Shows Darwin's expeditions during the second voyage of the Beagle.
A highly detailed map of Argentina, Chile, Uruguay and Paraguay, with an inset of Patagonia, published by John Arrowsmith, London's leading mid-19th-century map maker. The map is colored by regions and shows more detail than any contemporary commercial atlas map of the region. A truly impressive and highly detailed map.
Many of these countries shown have borders almost unrecognizable when compared to the present. Bolivia reaches the coast in the Atacama region, while Peru controls the Tarapaca Province. Chile, despite being the most stable state in the region, is stumpy and extends neither far to the north or south. This would be resolved by the War of the Pacific and the Boundary Treaty of 1881, leading to the elongated shape we see today. Uruguay is the only country without major changes, though the Lake Merin area is shown as unclaimed. The detail on the map is, as previously mentioned, remarkable. All major features known at the time are shown, and many provinces named. Includes extensive and interesting notes, from translations to information on the passibility of rivers to routes of expeditions through these countries. The map shows Darwin's expeditions during the second voyage of the Beagle.
The inset map shows Patagonia, Tierra del Fuego, and the Falklands. Less detailed than the main map due to a lack of knowledge at the time, it nevertheless shows islands, mountains, and some rivers to a high degree of accuracy. In addition, this inset includes notes on famous expeditions, including Robert FitzRoy's journey and Antonia de Viedma's 1783 expedition to Lake Viedma. This latter expedition is not often noted.
The Arrowsmiths were a cartographic dynasty which operated from the late-eighteenth century to the mid-nineteenth. The family business was founded by Aaron Arrowsmith (1750-1823), who was renowned for carefully prepared and meticulously updated maps, globes, and charts. He created many maps that covered multiple sheets and which were massive in total size. His spare yet exacting style was recognized around the world and mapmakers from other countries, especially the young country of the United States, sought his maps and charts as exemplars for their own work.
Aaron Arrowsmith was born in County Durham in 1750. He came to London for work around 1770, where he found employment as a surveyor for the city’s mapmakers. By 1790, he had set up his own shop which specialized in general charts. Arrowsmith had five premises in his career, most of which were located on or near Soho Square, a neighborhood the led him to rub shoulders with the likes of Joseph Banks, the naturalist, and Matthew Flinders, the hydrographer.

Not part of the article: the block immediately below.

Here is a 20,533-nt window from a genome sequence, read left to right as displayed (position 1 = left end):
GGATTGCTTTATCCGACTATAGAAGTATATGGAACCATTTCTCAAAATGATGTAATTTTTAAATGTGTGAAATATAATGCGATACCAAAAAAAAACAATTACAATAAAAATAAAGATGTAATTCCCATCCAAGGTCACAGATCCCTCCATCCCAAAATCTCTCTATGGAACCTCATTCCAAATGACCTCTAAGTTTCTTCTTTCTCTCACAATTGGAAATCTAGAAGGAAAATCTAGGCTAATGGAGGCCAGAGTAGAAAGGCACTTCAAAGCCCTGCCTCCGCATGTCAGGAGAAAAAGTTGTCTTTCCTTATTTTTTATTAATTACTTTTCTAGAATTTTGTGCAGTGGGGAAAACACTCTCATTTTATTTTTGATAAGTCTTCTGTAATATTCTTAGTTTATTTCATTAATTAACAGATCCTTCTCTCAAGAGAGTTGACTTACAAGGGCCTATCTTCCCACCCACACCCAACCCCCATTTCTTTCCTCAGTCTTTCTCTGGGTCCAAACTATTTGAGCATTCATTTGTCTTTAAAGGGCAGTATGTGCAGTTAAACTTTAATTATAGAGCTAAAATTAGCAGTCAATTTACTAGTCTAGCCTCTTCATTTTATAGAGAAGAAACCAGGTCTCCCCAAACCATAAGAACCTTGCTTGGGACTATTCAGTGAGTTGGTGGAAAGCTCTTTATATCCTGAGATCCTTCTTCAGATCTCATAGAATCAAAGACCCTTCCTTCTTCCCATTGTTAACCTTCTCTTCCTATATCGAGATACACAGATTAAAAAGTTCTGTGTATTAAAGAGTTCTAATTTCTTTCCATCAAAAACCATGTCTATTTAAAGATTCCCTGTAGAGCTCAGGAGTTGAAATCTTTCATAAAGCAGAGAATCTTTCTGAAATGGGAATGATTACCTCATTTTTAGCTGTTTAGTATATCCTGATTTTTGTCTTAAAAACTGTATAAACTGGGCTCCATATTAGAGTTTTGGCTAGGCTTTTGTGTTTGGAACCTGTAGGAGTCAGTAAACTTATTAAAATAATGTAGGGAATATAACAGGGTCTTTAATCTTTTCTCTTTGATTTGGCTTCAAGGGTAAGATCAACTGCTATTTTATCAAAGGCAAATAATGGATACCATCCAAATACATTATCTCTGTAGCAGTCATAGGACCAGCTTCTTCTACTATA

Through his business ties and employment at the Hydrographic Office, Arrowsmith made other important relationships with Alexander Dalrymple, the Hudson’s Bay Company, and others entities. In 1810 he became Hydrographer to the Prince of Wales and, in 1820, Hydrographer to the King.
Aaron Arrowsmith died in 1823, whereby the business and title of Hydrographer to the King passed to his sons, Aaron and Samuel, and, later, his nephew, John. Aaron Jr. (1802-1854) was a founder member of the Royal Geographical Society (RGS) and left the family business in 1832; instead, he enrolled at Oxford to study to become a minister. Samuel (1805-1839) joined Aaron as a partner in the business and they traded together until Aaron left for the ministry. Samuel died at age 34 in 1839; his brother presided over his funeral. The remaining stock and copper plates were bought at auction by John Arrowsmith, their cousin.
John (1790-1873) operated his own independent business after his uncle, Aaron Arrowsmith Sr., died. After 1839, John moved into the Soho premises of his uncle and cousins. John enjoyed considerable recognition in the geography and exploration community. Like Aaron Jr., John was a founder member of the RGS and would serve as its unofficial cartographer for 43 years. Several geographical features in Australia and Canada are named after him. He carried the title Hydrographer to Queen Victoria. He died in 1873 and the majority of his stock was eventually bought by Edward Stanford, who co-founded Stanford’s map shop, which is still open in Covent Garden, London today.